But is this narrow perspective unique to the public sector? Might private sector industries be similarly afflicted? Perhaps even entire fields of study?

How about business analysis at large?

There are no shortage of titles that include the words ‘business analysis’ in their job discription (Taken together, I’ll refer to this broad range of professionals as ‘traditional business analysts’) To be clear, businesses are assessed today from just about every conceivable angle. Our understanding of business models evolves along with the businesses themselves. But stifling habits are formed nonetheless; and habits, as we all know, are hard to break. More than habits, ‘traditions’ are formed, cementing themselves in formal practices. Today, the most trusted voices in the assessment of a business model is expected to be trained in X, Y and/or Z. And we continue to turn to these same ‘voices’ as the market evolves past their perspective.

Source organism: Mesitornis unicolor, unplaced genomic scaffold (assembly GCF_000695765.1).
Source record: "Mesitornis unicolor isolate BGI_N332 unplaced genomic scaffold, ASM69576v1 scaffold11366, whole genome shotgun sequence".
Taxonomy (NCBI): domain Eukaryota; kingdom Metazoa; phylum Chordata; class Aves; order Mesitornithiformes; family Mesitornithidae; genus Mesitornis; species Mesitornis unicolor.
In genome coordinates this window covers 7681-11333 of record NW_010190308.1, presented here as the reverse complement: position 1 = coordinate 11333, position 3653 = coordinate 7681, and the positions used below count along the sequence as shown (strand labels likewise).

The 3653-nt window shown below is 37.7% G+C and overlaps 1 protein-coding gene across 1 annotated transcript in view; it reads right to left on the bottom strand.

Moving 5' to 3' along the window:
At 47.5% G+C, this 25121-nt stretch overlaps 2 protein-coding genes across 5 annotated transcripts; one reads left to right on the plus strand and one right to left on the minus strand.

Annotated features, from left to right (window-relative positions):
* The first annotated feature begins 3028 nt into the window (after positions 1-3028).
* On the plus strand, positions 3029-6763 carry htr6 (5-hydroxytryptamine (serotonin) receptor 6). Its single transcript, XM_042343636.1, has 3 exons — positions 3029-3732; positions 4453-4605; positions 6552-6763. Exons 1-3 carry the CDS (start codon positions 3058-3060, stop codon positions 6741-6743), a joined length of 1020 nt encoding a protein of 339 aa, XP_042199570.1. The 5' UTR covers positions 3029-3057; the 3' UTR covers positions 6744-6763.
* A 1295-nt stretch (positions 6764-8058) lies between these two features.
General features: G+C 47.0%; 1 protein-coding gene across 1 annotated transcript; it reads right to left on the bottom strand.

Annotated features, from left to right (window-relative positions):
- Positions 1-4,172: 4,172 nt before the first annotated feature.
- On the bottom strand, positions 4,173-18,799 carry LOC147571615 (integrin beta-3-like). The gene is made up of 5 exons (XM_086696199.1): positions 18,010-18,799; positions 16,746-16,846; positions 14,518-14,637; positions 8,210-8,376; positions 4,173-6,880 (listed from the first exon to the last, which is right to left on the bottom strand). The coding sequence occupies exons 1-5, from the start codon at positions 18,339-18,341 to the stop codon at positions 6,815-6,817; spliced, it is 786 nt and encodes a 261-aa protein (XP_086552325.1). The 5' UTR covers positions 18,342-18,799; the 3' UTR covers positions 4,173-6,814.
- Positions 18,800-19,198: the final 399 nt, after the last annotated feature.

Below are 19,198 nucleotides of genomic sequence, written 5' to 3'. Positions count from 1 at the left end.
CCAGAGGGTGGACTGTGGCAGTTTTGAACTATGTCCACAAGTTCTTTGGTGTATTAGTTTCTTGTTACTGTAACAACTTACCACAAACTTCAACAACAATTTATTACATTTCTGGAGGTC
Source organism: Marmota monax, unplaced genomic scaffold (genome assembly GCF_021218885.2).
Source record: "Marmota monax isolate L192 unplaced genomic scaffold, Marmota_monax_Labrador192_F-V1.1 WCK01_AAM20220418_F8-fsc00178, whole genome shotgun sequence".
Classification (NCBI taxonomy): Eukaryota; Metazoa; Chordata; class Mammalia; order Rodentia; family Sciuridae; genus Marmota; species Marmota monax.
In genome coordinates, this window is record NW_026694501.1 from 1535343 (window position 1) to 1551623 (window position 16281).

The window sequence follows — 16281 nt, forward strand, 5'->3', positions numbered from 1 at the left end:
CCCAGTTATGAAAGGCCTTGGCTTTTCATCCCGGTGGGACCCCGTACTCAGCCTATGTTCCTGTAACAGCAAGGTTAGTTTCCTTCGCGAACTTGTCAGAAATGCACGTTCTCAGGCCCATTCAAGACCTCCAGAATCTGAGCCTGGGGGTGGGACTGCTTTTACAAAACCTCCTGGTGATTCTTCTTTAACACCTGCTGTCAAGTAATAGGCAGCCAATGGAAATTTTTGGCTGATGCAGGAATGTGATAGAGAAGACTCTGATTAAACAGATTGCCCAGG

But here’s the age-old problem: what if a relatively new factor, we’ll say ‘M’, becomes as vital to many business models as X, Y and Z? Nobody doubts the importance of M, but a new breed of professionals handles matters related to M. This factor is not considered by the ‘traditional’ business analysts (or they outsource that bucket of their assessment) In this example, the traditional business analysts role is suffering from a limited perspective.

I do believe that there are some noteworthy commonalities amongst business analysts today. More importantly, there are some noteworthy skills and training that might be under represented in the resumes of this class of professionals.

Let me back up a bit…

It’s true that many politicians understand their job, first and foremost, from a legal perspective. This fact is often seen as a root cause for entrenched bureaucracy and stifling litigiousness in government. This factor might prevent the public sector from being agile. The argument is that understanding legal channels might be vital for a public administrator, but that this is only one small piece of a much more complicated puzzle. It’s argued that the public sector would function more efficiently if a significantly higher percentage of elected officials had professional backgrounds and training in the fields such as, engineering, finance, computer science or medicine.